One of my problems with photography, especially documentary photography, is that it is intrusive. To alleviate this problem, regardless whether it concerns press photos or portraits, photography needs the collaboration between photographer and subject.
"War Photographer", a documentary by Christian Frei about the work of the photographer James Nachtwey, was nominated for an Oscar (in 2002) and won twelve international film festivals.
Two mini video recorders placed on Nachtwey's camera allowed the viewers to see what the photographer was seeing. In Kosovo: a crying woman. People try to comfort her. She has just learned, one suspects, that someone close to her — maybe her son, maybe her husband? — was killed, or found in a mass grave? We are not told, we do not know, we are left guessing. Neither do we know what the photographer knows. We see what the photographer sees: a woman crying, her face full of pain, women who try to calm and comfort her. Nachtwey is getting closer and closer, he aims the camera at her face and ceaselessly presses the button. How is he able to do that? Doesn't he feel awkward, and embarrassed? Doesn't he have scruples?
On the website of this film, this quote by Nachtwey can be found: "Every minute I was there, I wanted to flee. I did not want to see this. Would I cut and run, or would I deal with the responsibility of being there with a camera?" In the film we can hear him more than once stressing the importance of having respect. He also says he understands himself as being the spokesperson for the ones he portrays.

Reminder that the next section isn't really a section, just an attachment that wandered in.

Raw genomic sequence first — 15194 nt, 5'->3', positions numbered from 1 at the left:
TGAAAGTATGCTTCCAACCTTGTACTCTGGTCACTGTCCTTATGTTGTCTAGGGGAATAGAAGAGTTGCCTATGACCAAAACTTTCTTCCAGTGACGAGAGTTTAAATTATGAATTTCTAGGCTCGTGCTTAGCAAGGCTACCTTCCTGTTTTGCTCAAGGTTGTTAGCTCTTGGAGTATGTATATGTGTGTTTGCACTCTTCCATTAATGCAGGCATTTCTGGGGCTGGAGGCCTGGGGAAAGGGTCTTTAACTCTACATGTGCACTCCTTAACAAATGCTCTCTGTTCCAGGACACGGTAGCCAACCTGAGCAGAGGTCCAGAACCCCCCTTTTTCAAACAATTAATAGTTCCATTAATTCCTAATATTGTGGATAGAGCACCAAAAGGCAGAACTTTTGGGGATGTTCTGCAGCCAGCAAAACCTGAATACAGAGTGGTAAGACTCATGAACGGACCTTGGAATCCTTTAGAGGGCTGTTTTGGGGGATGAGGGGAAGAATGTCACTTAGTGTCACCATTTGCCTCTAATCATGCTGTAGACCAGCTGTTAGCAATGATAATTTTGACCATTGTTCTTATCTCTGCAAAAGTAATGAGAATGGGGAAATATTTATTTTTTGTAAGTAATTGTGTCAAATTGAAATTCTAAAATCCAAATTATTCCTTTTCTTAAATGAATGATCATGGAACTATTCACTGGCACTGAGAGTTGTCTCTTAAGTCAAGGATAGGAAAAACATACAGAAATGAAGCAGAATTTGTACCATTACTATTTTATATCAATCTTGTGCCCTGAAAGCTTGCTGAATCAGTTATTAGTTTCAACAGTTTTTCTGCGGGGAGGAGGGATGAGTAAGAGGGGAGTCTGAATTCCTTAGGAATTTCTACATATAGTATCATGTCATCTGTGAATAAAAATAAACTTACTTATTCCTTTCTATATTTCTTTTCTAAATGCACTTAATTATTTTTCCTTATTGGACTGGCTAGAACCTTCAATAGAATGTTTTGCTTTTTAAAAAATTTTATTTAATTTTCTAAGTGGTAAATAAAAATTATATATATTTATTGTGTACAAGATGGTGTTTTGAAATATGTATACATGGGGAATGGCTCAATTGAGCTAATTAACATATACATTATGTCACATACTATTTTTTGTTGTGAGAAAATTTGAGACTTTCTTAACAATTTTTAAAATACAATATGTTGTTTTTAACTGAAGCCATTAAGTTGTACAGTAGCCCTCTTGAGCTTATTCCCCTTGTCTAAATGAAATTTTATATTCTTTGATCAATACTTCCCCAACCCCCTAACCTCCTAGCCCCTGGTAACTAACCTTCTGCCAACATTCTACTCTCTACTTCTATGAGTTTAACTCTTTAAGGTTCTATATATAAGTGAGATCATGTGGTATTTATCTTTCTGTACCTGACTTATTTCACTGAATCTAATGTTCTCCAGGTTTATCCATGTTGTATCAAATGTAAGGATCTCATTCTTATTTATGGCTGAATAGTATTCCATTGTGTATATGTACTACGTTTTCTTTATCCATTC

I'm glad that Nachtwey's photos exist and remind us of things we would probably rather not be reminded of. I want to believe his good intentions. Yet, I also feel that there is something wrong with this kind of photography because the ones portrayed are used; they have no say in how they are depicted and later are put in pages of books, or hung on walls.
Let's look at Nachtwey's rationalizations.
I'm not sure what this is, "the responsibility of being there with a camera." Does that mean that because he is a professional photographer who goes to take pictures in war zones, he has an obligation to take these photos? According to whom? And if so, toward whom does he have this obligation?
Yes, respect is needed, it is imperative, but how does it translate into action? To hold a camera into the face of a grieving person is indefensible; it is the opposite of showing respect; it is the total absence of tact, courtesy and decency. Is he really their spokesperson? How can he be? How does he know that they need or want a spokesperson?
Photography is an intrusive medium. Quite a few photographers describe their business in somewhat aggressive terms as shooting pictures. One way of softening this intrusiveness — if one so wishes — is the collaboration between photographer and the ones portrayed. Such collaboration is not uncommon, just think of photo ops or portraits.
Want to know more? Go to photographic collaboration